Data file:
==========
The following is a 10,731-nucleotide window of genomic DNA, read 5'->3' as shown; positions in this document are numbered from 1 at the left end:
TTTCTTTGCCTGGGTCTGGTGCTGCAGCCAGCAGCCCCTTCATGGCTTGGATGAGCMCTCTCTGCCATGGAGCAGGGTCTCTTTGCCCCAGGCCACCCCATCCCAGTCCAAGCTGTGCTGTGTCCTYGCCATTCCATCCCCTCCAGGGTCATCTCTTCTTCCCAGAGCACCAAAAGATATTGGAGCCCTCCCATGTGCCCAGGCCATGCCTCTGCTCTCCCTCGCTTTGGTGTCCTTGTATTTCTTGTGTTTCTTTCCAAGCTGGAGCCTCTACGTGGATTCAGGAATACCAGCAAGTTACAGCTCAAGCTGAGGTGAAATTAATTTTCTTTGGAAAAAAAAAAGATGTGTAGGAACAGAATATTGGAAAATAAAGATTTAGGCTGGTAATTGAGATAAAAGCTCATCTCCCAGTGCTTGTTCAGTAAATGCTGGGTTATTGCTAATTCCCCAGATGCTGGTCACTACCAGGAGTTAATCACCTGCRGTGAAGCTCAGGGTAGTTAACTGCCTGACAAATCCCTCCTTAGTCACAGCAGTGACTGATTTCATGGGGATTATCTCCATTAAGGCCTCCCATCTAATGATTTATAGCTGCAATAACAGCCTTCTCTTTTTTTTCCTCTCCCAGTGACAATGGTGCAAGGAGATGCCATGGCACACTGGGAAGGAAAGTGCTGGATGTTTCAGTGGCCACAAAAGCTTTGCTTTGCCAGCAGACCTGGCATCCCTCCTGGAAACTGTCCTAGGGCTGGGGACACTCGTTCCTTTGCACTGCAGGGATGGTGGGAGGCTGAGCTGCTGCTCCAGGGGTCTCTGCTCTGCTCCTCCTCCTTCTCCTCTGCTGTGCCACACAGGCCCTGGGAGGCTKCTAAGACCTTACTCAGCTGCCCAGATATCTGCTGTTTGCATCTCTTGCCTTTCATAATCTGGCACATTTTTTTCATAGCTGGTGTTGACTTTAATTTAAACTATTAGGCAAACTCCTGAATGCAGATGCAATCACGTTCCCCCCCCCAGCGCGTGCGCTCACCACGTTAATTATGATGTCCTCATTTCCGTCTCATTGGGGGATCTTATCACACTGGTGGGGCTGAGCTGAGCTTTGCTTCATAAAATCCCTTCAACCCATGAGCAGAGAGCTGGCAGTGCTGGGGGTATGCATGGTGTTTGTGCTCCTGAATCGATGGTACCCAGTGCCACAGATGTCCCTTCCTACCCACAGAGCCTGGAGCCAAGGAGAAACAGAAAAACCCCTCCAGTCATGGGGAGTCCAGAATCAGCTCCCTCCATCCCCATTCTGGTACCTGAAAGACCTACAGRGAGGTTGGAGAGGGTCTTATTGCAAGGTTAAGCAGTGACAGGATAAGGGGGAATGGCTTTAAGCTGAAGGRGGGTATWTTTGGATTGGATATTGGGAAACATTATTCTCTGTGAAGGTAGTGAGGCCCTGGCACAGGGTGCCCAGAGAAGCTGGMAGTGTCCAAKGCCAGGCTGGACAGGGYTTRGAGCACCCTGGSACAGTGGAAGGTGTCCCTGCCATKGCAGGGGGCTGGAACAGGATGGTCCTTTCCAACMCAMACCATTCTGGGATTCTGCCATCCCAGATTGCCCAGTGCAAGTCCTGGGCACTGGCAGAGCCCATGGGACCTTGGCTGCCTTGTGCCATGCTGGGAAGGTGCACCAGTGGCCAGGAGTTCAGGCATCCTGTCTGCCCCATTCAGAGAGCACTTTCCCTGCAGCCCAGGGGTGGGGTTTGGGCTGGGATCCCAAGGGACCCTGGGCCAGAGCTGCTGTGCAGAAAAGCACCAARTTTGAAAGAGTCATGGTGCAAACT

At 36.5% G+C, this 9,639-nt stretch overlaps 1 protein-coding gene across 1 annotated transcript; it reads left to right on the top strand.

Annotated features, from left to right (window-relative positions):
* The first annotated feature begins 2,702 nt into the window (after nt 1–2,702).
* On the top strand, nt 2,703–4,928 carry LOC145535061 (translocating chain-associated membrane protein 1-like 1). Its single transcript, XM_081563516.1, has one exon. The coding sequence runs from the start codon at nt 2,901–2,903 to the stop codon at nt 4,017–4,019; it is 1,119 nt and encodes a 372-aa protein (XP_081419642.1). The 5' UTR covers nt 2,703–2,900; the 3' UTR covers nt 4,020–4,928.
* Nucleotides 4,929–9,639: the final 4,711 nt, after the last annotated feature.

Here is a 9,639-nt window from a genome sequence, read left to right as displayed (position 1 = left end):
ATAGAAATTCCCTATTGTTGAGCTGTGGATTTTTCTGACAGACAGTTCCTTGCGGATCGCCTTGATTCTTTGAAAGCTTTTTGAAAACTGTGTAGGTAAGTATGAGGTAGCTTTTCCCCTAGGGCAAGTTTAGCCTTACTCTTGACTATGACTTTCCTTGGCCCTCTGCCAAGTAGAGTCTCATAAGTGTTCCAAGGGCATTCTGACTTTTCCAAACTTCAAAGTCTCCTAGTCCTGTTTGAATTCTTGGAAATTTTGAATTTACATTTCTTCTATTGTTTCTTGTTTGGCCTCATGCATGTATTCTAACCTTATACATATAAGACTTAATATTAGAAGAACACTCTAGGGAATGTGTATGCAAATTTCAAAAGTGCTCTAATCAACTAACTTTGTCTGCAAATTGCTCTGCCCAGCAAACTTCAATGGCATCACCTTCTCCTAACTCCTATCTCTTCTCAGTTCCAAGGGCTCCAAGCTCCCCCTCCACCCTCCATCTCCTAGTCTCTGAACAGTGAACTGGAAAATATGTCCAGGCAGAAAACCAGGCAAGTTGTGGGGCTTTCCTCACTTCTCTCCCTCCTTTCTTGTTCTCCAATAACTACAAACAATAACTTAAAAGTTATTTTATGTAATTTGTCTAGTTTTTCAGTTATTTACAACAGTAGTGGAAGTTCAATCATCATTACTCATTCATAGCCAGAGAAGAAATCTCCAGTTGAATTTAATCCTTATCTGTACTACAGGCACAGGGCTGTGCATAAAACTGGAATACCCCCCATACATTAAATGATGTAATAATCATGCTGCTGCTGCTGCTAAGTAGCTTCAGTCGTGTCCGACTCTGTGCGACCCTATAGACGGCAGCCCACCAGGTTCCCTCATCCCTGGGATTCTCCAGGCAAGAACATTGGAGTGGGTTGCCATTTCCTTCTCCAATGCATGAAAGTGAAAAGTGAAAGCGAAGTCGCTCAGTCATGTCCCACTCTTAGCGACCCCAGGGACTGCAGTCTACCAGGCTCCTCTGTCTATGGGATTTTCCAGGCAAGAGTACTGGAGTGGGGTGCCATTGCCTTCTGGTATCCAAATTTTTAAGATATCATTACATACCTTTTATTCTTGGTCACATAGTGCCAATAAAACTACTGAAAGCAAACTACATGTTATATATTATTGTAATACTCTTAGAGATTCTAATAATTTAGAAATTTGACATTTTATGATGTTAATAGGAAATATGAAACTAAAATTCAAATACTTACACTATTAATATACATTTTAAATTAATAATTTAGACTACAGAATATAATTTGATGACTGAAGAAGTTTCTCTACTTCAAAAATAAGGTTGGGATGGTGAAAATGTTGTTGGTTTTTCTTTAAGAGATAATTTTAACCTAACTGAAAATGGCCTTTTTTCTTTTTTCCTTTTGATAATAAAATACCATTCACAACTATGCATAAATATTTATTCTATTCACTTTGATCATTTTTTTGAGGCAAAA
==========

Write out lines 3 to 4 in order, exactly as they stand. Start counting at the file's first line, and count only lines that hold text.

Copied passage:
At 36.5% G+C, this 9,639-nt stretch overlaps 1 protein-coding gene across 1 annotated transcript; it reads left to right on the top strand.

Annotated features, from left to right (window-relative positions):